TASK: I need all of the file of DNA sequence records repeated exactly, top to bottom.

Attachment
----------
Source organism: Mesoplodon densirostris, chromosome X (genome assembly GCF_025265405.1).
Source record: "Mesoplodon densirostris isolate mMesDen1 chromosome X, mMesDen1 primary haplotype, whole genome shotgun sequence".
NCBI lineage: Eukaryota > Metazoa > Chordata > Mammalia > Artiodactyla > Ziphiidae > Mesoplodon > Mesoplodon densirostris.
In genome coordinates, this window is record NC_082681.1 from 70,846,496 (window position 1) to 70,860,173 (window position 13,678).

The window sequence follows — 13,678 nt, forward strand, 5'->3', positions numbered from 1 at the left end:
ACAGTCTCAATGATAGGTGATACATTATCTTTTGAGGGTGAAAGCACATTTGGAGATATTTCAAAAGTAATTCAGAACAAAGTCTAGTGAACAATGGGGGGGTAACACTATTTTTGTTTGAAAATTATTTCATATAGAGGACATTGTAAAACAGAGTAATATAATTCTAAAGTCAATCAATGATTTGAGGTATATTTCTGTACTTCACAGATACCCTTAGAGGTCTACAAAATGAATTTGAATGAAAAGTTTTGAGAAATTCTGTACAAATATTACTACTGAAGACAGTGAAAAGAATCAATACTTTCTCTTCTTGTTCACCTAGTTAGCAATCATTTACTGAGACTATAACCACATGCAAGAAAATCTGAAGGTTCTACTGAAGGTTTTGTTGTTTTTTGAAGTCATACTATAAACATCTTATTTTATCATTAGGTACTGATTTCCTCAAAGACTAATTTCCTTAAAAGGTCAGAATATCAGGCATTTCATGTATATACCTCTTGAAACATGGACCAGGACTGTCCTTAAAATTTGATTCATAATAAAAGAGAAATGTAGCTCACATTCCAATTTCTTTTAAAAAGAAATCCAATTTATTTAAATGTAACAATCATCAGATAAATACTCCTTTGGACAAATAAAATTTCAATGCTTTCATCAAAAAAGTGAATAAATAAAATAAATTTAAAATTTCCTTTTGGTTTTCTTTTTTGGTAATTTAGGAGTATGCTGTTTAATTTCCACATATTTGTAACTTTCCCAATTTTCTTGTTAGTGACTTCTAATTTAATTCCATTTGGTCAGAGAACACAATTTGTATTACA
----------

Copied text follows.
Source organism: Mesoplodon densirostris, chromosome X (genome assembly GCF_025265405.1).
Source record: "Mesoplodon densirostris isolate mMesDen1 chromosome X, mMesDen1 primary haplotype, whole genome shotgun sequence".
NCBI lineage: Eukaryota > Metazoa > Chordata > Mammalia > Artiodactyla > Ziphiidae > Mesoplodon > Mesoplodon densirostris.
In genome coordinates, this window is record NC_082681.1 from 70,846,496 (window position 1) to 70,860,173 (window position 13,678).

The window sequence follows — 13,678 nt, forward strand, 5'->3', positions numbered from 1 at the left end:
ACAGTCTCAATGATAGGTGATACATTATCTTTTGAGGGTGAAAGCACATTTGGAGATATTTCAAAAGTAATTCAGAACAAAGTCTAGTGAACAATGGGGGGGTAACACTATTTTTGTTTGAAAATTATTTCATATAGAGGACATTGTAAAACAGAGTAATATAATTCTAAAGTCAATCAATGATTTGAGGTATATTTCTGTACTTCACAGATACCCTTAGAGGTCTACAAAATGAATTTGAATGAAAAGTTTTGAGAAATTCTGTACAAATATTACTACTGAAGACAGTGAAAAGAATCAATACTTTCTCTTCTTGTTCACCTAGTTAGCAATCATTTACTGAGACTATAACCACATGCAAGAAAATCTGAAGGTTCTACTGAAGGTTTTGTTGTTTTTTGAAGTCATACTATAAACATCTTATTTTATCATTAGGTACTGATTTCCTCAAAGACTAATTTCCTTAAAAGGTCAGAATATCAGGCATTTCATGTATATACCTCTTGAAACATGGACCAGGACTGTCCTTAAAATTTGATTCATAATAAAAGAGAAATGTAGCTCACATTCCAATTTCTTTTAAAAAGAAATCCAATTTATTTAAATGTAACAATCATCAGATAAATACTCCTTTGGACAAATAAAATTTCAATGCTTTCATCAAAAAAGTGAATAAATAAAATAAATTTAAAATTTCCTTTTGGTTTTCTTTTTTGGTAATTTAGGAGTATGCTGTTTAATTTCCACATATTTGTAACTTTCCCAATTTTCTTGTTAGTGACTTCTAATTTAATTCCATTTGGTCAGAGAACACAATTTGTATTACA